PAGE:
WFIU’s Artist in the Making series continues with the third conversation with Katie Hayden, an undergraduate fine arts major in IU’s Metalsmithing and Jewelry Design department.
On the eve of her final critique of the semester, Hayden shared the work she’d be submitting for review and reflected on her journey.
Vintage With A Twist
Over the course of the semester, Hayden has been creating enamel cameos incorporating photographs she’s taken of several heavily-tattooed friends. The process of baking the photo-decal onto the enamel surface causes the black-and-white image to turn sepia-toned, an effect which–along with the cameo format–gives the pieces a vintage look.
Since mid-term, Hayden has created enamel frames for the cameos using the champleve technique. The primary-colored, bold frames incorporate classic tattoo designs, providing a link to the tattooed subjects they surround. Additionally, Hayden has created backing hardware for the cameos, that allows them to be worn alternately as brooches or pendants.
A new project has generated enamels that take their inspiration from hip-hop songs while retaining their iconographic connection to tattoo flash. A heart, a diamond, and a Rose-of-no-man’s-land–all staples of the tattoo parlor–are draped with banners sporting lyrics by Tupac and Notorious B.I.G.
All Work And Some Play
Hayden also shared some of her side projects, generated out of classroom exercises requiring material resourcefulness and speedy execution. A choker and a pair of handcuffs showcase the decorative qualities of pink-tipped cardboard matches.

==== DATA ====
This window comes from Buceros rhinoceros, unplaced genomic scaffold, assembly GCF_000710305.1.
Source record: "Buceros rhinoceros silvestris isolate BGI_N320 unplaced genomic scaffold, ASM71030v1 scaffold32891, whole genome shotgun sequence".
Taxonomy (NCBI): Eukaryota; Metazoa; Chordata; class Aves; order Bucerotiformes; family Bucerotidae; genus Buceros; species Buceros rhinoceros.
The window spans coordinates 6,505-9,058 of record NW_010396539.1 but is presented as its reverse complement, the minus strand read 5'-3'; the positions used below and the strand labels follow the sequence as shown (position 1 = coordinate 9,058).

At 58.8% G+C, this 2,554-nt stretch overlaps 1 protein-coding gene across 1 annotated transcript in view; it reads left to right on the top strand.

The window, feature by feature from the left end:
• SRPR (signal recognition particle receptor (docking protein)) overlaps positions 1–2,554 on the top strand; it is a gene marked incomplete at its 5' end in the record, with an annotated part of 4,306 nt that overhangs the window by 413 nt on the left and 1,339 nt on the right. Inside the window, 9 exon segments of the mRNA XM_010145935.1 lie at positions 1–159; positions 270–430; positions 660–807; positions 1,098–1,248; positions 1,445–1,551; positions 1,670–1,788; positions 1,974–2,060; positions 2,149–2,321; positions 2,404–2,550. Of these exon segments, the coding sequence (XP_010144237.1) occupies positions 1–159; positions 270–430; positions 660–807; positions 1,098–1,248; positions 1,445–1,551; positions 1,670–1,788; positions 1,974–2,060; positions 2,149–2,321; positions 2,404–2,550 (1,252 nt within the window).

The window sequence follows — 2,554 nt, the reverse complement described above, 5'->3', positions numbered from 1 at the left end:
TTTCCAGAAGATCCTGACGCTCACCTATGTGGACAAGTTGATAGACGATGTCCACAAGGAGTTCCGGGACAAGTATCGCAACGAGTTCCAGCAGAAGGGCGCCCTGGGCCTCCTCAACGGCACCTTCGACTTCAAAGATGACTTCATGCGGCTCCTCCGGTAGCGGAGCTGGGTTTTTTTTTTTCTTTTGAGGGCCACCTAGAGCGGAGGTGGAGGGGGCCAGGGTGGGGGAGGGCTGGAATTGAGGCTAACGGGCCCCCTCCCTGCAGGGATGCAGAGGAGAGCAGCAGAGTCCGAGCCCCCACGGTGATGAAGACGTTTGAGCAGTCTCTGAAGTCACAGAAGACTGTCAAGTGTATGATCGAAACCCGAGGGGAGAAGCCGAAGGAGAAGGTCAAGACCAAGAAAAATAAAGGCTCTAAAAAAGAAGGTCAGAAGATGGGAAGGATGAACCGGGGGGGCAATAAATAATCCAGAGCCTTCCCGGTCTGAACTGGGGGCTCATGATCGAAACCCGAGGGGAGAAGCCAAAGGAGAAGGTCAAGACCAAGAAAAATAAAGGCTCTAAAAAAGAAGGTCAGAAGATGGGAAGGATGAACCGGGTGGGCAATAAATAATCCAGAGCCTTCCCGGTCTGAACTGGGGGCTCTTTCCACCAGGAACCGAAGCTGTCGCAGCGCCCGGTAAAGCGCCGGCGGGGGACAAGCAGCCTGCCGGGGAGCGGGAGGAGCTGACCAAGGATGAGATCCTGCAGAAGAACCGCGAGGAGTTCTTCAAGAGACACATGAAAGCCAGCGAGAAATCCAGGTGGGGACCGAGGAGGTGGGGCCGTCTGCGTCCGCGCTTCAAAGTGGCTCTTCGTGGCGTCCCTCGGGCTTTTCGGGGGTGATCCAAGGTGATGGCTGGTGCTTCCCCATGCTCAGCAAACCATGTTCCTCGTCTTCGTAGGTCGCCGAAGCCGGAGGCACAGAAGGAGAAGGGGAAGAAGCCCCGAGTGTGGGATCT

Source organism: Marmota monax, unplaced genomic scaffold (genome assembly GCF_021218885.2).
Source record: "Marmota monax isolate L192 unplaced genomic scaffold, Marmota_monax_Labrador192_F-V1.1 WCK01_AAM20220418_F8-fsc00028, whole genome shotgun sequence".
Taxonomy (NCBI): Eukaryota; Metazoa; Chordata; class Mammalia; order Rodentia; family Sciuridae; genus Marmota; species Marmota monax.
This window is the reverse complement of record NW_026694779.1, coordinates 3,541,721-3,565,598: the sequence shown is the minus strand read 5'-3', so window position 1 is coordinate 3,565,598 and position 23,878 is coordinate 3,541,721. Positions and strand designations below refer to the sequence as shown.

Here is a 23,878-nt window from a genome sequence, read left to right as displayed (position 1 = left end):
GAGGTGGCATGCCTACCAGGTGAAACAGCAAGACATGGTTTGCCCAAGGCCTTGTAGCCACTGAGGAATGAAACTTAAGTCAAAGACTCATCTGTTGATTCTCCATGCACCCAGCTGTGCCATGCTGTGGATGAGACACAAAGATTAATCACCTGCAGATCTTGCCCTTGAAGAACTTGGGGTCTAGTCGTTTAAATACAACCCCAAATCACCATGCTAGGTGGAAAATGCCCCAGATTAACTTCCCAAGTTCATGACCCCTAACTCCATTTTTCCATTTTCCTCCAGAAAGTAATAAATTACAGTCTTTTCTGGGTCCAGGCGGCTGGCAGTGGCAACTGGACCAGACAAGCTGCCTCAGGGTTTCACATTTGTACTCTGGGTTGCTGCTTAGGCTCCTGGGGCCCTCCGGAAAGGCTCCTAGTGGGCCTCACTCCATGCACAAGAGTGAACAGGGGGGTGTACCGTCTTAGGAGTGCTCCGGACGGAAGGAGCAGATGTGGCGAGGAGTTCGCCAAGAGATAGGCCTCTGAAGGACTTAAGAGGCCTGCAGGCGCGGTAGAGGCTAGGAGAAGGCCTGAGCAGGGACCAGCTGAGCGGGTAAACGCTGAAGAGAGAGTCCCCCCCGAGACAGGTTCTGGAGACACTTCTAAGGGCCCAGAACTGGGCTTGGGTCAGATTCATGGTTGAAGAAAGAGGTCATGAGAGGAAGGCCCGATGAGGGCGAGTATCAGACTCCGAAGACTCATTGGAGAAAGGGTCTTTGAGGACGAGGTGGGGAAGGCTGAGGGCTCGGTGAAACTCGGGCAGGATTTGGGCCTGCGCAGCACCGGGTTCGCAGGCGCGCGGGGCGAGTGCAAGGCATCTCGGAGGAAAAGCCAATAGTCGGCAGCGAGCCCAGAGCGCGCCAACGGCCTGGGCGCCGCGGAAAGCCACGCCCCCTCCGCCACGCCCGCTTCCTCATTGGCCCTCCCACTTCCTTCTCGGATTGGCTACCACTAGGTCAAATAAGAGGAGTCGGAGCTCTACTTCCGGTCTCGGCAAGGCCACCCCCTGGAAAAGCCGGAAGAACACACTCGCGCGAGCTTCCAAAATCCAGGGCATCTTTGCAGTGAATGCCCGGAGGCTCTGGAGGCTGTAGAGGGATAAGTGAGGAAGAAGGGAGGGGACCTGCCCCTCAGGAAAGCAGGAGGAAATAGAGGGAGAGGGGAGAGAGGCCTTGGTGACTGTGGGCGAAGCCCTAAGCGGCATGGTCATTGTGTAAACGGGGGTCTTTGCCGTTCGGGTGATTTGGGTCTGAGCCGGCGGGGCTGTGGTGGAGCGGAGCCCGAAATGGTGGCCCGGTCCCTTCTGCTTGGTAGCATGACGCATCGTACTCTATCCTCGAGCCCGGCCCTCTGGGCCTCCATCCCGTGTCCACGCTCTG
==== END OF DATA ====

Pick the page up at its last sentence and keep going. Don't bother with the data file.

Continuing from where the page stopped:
Hayden manages to leaven the technically rigorous and ages-old craft of metalsmithing with playfulness and street smarts.
Everything that I do is so technical and specific,” the jeweler explained. “You don’t have a lot of room to goof around in making a piece, but if your subject matter or your concept is fun or playful, the process is so much more enjoyable.
As for the future, Hayden’s been giving more and more thought lately to her professional options beyond commercial jewelry making. She credits her professors and the grad students in her department with opening her eyes to the possibilities of travel grants, scholarships and other professional opportunities. Additionally, Hayden stresses, the department is arming her for the post-college world with a practical tool-kit–grant- and resume-writing skills, for example–to complement the technical and aesthetic sides of the craft she’s mastering.
For all Hayden’s fascination with the art of tattoo, is it be conceivable that her future include an inky foray ? “A lot of the grad students here are really encouraging me to think about learning the craft. I don’t know about running off to get a tattoo gun anytime soon…but maybe I’ll consider it as a pipedream or something.”